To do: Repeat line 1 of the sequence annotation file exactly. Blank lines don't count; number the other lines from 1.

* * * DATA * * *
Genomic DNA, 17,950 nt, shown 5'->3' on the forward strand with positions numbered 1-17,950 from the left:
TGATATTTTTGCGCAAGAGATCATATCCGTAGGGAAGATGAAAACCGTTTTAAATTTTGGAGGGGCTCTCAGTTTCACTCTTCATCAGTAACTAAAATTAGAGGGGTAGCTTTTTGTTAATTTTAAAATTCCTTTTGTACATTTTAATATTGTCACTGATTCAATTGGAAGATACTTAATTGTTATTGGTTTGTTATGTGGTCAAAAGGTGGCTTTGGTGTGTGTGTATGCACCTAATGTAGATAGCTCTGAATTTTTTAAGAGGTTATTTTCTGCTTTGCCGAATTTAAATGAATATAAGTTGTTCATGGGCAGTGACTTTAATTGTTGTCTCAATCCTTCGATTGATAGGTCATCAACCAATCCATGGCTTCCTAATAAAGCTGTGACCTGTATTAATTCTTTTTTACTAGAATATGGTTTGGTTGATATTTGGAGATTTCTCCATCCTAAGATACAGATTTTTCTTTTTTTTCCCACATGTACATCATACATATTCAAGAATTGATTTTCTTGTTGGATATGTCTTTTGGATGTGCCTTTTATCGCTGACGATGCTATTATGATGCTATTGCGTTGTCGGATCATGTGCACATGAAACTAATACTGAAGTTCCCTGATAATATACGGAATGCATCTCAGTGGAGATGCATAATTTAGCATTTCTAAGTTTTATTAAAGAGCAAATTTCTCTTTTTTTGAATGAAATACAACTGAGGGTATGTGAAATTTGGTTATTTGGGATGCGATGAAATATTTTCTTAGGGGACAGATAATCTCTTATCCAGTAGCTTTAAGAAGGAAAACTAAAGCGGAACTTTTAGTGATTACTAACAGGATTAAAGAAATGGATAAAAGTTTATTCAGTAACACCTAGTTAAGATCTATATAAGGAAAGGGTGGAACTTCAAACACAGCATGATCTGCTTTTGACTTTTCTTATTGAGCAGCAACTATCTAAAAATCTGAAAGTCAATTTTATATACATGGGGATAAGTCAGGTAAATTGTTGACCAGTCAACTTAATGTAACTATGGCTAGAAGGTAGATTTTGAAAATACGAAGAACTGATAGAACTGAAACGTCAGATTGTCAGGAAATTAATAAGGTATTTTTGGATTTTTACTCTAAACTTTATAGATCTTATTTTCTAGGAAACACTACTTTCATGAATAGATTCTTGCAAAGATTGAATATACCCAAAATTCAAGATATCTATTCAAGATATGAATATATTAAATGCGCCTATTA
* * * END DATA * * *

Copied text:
Genomic DNA, 17,950 nt, shown 5'->3' on the forward strand with positions numbered 1-17,950 from the left: